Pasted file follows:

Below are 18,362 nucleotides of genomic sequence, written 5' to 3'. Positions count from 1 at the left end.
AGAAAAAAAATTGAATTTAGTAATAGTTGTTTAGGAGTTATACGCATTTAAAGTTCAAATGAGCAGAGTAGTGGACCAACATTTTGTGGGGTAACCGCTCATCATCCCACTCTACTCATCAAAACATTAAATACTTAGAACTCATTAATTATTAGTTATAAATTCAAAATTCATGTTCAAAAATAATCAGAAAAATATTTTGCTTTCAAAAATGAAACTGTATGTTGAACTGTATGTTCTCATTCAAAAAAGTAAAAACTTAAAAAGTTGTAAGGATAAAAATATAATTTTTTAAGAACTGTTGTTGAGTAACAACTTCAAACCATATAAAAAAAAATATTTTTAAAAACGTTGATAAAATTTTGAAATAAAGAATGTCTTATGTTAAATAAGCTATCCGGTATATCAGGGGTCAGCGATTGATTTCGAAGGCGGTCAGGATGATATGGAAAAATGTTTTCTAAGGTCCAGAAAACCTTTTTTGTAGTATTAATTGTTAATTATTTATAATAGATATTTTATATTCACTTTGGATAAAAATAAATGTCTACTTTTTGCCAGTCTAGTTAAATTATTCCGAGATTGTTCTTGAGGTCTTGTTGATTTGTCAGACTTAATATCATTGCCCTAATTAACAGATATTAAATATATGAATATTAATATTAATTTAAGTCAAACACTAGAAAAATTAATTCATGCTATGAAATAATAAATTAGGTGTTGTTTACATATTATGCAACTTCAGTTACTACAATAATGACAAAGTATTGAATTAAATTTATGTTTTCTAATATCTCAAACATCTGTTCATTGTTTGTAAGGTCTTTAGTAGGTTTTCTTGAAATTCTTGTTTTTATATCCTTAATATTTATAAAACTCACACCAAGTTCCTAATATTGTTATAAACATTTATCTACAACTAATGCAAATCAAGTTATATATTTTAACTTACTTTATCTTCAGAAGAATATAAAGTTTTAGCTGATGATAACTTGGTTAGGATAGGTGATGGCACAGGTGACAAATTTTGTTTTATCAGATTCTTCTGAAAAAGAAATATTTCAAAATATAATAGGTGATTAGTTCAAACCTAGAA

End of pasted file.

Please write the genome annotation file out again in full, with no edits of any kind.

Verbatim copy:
Below are 18,362 nucleotides of genomic sequence, written 5' to 3'. Positions count from 1 at the left end.
AGAAAAAAAATTGAATTTAGTAATAGTTGTTTAGGAGTTATACGCATTTAAAGTTCAAATGAGCAGAGTAGTGGACCAACATTTTGTGGGGTAACCGCTCATCATCCCACTCTACTCATCAAAACATTAAATACTTAGAACTCATTAATTATTAGTTATAAATTCAAAATTCATGTTCAAAAATAATCAGAAAAATATTTTGCTTTCAAAAATGAAACTGTATGTTGAACTGTATGTTCTCATTCAAAAAAGTAAAAACTTAAAAAGTTGTAAGGATAAAAATATAATTTTTTAAGAACTGTTGTTGAGTAACAACTTCAAACCATATAAAAAAAAATATTTTTAAAAACGTTGATAAAATTTTGAAATAAAGAATGTCTTATGTTAAATAAGCTATCCGGTATATCAGGGGTCAGCGATTGATTTCGAAGGCGGTCAGGATGATATGGAAAAATGTTTTCTAAGGTCCAGAAAACCTTTTTTGTAGTATTAATTGTTAATTATTTATAATAGATATTTTATATTCACTTTGGATAAAAATAAATGTCTACTTTTTGCCAGTCTAGTTAAATTATTCCGAGATTGTTCTTGAGGTCTTGTTGATTTGTCAGACTTAATATCATTGCCCTAATTAACAGATATTAAATATATGAATATTAATATTAATTTAAGTCAAACACTAGAAAAATTAATTCATGCTATGAAATAATAAATTAGGTGTTGTTTACATATTATGCAACTTCAGTTACTACAATAATGACAAAGTATTGAATTAAATTTATGTTTTCTAATATCTCAAACATCTGTTCATTGTTTGTAAGGTCTTTAGTAGGTTTTCTTGAAATTCTTGTTTTTATATCCTTAATATTTATAAAACTCACACCAAGTTCCTAATATTGTTATAAACATTTATCTACAACTAATGCAAATCAAGTTATATATTTTAACTTACTTTATCTTCAGAAGAATATAAAGTTTTAGCTGATGATAACTTGGTTAGGATAGGTGATGGCACAGGTGACAAATTTTGTTTTATCAGATTCTTCTGAAAAAGAAATATTTCAAAATATAATAGGTGATTAGTTCAAACCTAGAA